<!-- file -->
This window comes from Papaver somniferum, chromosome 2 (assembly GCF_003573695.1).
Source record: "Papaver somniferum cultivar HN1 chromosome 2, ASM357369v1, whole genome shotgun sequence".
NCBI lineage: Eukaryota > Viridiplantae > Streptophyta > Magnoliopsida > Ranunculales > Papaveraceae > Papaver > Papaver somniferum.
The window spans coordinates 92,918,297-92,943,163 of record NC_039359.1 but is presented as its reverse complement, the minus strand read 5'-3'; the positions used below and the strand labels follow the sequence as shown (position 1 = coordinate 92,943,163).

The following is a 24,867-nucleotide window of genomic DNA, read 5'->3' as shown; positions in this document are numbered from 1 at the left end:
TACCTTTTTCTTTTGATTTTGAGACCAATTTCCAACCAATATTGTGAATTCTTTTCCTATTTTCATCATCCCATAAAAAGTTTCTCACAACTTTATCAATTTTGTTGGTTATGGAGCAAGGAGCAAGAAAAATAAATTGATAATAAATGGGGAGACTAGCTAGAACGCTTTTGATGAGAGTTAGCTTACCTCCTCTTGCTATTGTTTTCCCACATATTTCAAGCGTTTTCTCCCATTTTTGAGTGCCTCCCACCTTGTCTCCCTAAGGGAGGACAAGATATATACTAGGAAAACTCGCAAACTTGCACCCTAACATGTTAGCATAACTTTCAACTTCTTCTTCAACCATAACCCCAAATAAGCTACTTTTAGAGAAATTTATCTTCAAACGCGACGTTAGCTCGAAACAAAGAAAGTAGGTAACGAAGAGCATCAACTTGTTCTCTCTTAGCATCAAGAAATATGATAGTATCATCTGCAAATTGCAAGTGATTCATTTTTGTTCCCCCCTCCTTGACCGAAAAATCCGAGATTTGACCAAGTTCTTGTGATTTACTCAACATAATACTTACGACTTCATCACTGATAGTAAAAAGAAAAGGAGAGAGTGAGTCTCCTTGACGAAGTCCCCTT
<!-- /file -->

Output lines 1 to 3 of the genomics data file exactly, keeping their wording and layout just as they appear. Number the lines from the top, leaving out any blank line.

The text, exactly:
This window comes from Papaver somniferum, chromosome 2 (assembly GCF_003573695.1).
Source record: "Papaver somniferum cultivar HN1 chromosome 2, ASM357369v1, whole genome shotgun sequence".
NCBI lineage: Eukaryota > Viridiplantae > Streptophyta > Magnoliopsida > Ranunculales > Papaveraceae > Papaver > Papaver somniferum.